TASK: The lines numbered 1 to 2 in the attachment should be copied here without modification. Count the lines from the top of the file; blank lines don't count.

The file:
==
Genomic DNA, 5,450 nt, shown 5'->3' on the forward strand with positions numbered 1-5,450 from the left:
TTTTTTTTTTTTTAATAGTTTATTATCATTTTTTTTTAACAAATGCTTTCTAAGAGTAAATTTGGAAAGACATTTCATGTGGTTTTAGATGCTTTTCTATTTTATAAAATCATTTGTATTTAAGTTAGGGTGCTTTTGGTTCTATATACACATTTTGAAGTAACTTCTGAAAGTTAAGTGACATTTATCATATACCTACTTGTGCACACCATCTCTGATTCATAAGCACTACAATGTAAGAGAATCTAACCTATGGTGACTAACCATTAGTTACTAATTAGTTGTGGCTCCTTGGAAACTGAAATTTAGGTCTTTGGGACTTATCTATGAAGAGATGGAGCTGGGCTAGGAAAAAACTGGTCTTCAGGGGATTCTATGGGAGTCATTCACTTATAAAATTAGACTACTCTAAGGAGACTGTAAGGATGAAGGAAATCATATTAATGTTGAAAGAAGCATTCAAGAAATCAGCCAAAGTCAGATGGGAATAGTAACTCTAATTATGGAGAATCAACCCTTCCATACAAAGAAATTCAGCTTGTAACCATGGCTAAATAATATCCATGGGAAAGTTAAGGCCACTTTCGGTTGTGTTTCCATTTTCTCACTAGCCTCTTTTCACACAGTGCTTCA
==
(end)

Genomic DNA, 5,450 nt, shown 5'->3' on the forward strand with positions numbered 1-5,450 from the left:
TTTTTTTTTTTTTAATAGTTTATTATCATTTTTTTTTAACAAATGCTTTCTAAGAGTAAATTTGGAAAGACATTTCATGTGGTTTTAGATGCTTTTCTATTTTATAAAATCATTTGTATTTAAGTTAGGGTGCTTTTGGTTCTATATACACATTTTGAAGTAACTTCTGAAAGTTAAGTGACATTTATCATATACCTACTTGTGCACACCATCTCTGATTCATAAGCACTACAATGTAAGAGAATCTAACCTATGGTGACTAACCATTAGTTACTAATTAGTTGTGGCTCCTTGGAAACTGAAATTTAGGTCTTTGGGACTTATCTATGAAGAGATGGAGCTGGGCTAGGAAAAAACTGGTCTTCAGGGGATTCTATGGGAGTCATTCACTTATAAAATTAGACTACTCTAAGGAGACTGTAAGGATGAAGGAAATCATATTAATGTTGAAAGAAGCATTCAAGAAATCAGCCAAAGTCAGATGGGAATAGTAACTCTAATTATGGAGAATCAACCCTTCCATACAAAGAAATTCAGCTTGTAACCATGGCTAAATAATATCCATGGGAAAGTTAAGGCCACTTTCGGTTGTGTTTCCATTTTCTCACTAGCCTCTTTTCACACAGTGCTTCA